What About the Very Big Guys?


If you’ve read my past blog posts, either here at GS Insights or in GuideStar's blog, you know that I tend to root for the underdog (in fact, literally), the little guy (or NPO) that runs on mission-passion, and the dreamer who perseveres in the face of seemingly insurmountable challenges.

This post isn’t one of those – I’m about to discuss the demographics of very big NPOs. And while it may feel as if the very big nonprofit has everything at the push of a button, they, too have unique challenges.

Let’s start by defining a very big nonprofit – of course, budget is the driving factor – more money means more ability to hire staff and spend time on mission programs and support activities. I define “very big” as annual budget sizes of $25 million and over.

At GrantStation, thanks to nearly 5,000 respondents to the State of Grantseeking Survey and Reports, we have the data to quantify the demographic differences between nonprofits of varying sizes.

Here is a chart showing the median annual budgets of “regular” nonprofits (budgets under $10 million), “larger” nonprofits (budgets between $10 million and $24.9 million), and “very big” nonprofits (budgets $25 million and over).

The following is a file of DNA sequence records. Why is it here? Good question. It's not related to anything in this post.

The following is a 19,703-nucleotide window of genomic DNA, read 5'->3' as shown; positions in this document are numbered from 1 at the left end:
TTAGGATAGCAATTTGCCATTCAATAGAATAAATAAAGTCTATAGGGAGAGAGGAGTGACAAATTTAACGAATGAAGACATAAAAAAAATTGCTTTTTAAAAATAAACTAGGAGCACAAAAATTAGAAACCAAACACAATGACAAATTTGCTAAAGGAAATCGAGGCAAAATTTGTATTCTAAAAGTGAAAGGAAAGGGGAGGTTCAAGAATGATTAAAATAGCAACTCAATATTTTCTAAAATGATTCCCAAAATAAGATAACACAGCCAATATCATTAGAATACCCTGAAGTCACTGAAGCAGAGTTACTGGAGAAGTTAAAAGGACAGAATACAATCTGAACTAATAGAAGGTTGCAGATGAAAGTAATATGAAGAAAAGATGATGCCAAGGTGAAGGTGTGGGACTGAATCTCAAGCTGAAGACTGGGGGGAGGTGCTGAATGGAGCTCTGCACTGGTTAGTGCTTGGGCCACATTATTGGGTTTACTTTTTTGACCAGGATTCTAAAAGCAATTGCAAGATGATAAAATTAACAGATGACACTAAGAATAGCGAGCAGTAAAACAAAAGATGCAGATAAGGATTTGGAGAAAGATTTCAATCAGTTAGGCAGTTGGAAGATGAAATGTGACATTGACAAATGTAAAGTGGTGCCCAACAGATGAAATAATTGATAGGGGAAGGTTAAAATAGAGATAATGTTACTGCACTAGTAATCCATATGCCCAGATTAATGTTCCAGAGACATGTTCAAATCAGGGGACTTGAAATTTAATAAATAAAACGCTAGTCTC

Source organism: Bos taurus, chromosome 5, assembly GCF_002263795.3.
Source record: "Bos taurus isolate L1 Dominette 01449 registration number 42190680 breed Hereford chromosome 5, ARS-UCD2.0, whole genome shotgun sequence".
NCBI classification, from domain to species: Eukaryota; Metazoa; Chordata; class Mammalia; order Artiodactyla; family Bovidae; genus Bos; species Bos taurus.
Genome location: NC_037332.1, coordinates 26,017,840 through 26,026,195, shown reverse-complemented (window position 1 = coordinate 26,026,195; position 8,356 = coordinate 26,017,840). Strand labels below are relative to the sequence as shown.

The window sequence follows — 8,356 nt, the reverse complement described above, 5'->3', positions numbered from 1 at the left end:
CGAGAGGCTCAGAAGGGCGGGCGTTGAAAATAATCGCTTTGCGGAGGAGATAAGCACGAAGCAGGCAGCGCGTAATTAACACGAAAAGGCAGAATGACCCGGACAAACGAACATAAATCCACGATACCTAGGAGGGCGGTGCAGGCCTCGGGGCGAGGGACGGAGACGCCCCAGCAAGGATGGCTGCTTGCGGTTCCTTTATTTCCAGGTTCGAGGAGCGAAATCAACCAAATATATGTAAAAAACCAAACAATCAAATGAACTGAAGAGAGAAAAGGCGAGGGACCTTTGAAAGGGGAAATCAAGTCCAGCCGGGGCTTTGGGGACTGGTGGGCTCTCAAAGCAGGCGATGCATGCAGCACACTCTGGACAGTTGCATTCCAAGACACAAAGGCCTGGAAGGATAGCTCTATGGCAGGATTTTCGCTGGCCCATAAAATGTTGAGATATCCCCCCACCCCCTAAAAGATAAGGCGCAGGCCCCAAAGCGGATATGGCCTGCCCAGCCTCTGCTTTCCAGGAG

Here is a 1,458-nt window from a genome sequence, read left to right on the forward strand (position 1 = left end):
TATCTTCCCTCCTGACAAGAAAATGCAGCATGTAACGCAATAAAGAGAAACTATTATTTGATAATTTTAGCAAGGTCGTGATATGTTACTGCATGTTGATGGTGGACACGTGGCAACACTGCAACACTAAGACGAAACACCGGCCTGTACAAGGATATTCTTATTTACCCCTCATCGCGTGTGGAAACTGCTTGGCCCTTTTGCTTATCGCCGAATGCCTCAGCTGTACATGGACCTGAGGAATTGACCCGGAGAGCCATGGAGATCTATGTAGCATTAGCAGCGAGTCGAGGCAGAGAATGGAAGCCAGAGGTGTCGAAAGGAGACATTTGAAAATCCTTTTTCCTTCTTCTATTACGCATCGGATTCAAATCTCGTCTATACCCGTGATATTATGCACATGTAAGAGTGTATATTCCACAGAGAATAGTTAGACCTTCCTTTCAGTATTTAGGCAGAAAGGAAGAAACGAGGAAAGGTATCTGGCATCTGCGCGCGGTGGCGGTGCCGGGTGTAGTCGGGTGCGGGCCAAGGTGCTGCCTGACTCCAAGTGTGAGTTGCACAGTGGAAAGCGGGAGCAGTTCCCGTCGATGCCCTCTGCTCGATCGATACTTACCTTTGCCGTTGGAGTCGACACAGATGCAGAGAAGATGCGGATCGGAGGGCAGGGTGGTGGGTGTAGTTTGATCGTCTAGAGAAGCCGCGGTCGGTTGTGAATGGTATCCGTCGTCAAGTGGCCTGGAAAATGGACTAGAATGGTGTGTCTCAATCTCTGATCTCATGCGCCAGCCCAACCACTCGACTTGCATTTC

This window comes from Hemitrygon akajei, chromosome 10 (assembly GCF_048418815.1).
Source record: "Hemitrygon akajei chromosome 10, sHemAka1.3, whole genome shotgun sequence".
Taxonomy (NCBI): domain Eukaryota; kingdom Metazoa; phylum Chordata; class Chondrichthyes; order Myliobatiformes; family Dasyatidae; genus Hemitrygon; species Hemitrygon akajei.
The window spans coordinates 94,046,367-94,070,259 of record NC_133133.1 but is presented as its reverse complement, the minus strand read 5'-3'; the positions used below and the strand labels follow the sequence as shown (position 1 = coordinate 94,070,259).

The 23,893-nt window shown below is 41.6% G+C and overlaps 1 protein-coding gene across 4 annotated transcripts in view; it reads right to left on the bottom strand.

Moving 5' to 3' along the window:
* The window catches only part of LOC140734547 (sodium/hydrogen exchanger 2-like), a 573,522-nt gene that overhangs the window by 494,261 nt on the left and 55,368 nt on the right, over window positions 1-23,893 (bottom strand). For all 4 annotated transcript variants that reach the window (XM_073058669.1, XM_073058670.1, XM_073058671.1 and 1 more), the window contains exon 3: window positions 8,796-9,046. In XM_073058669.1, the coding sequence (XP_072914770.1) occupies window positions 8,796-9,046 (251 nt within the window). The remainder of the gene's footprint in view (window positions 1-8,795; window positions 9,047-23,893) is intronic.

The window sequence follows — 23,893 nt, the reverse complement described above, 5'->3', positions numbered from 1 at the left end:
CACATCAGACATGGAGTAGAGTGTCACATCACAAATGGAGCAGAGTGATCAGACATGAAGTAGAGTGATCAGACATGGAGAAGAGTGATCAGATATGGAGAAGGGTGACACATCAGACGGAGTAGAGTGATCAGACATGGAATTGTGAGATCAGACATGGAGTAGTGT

Median Annual Budget

The increases in budget size translate directly to increases in staff sizes. As you can see, most very big nonprofit organizations (84%) have over 200 staff members.

Staff Size

Of course, very big organizations didn’t get to $25 million or higher budgets overnight. Most very big organizations (73%) were over fifty years old, compared to 51% of larger organizations and 17% of regular organizations. These very big organizations have taken years to prove sustainability and increase capacity, and this is reflected in their infrastructure sizes.

Organizational Age

Very large organizations more frequently reported higher indirect and administrative costs over 30% of their annual budget than did other organizations. However, all organizations tended to keep these costs quite low.

Admin Costs

Mission focus also defines the very big nonprofit; they are more often educational institutions and healthcare providers than other organizations. This aligns with the median annual budget size by mission focus: $21.5 million for Education, $1.6 million for Healthcare, $1.2 million for Human Services, and $265 thousand for Art, Culture, and Humanities. Mission focus also relates to the very big organization’s staff sizes, especially educational institutions and healthcare providers. 

Mission Focus

Organizational budget, staff size, age, and mission focus all influence grant funding.

Sources of Funding

Very big organizations (82%) reported Federal government funding more frequently that larger (63%) and regular (27%) organizations; Federal funding tends to be awarded to organizations that have proven capacity, sustainability, and scope through organizational age, budget, and staff. Our respondents reported a Federal median award size of $337,500; in comparison, the median award size of non-government funders was $25,000.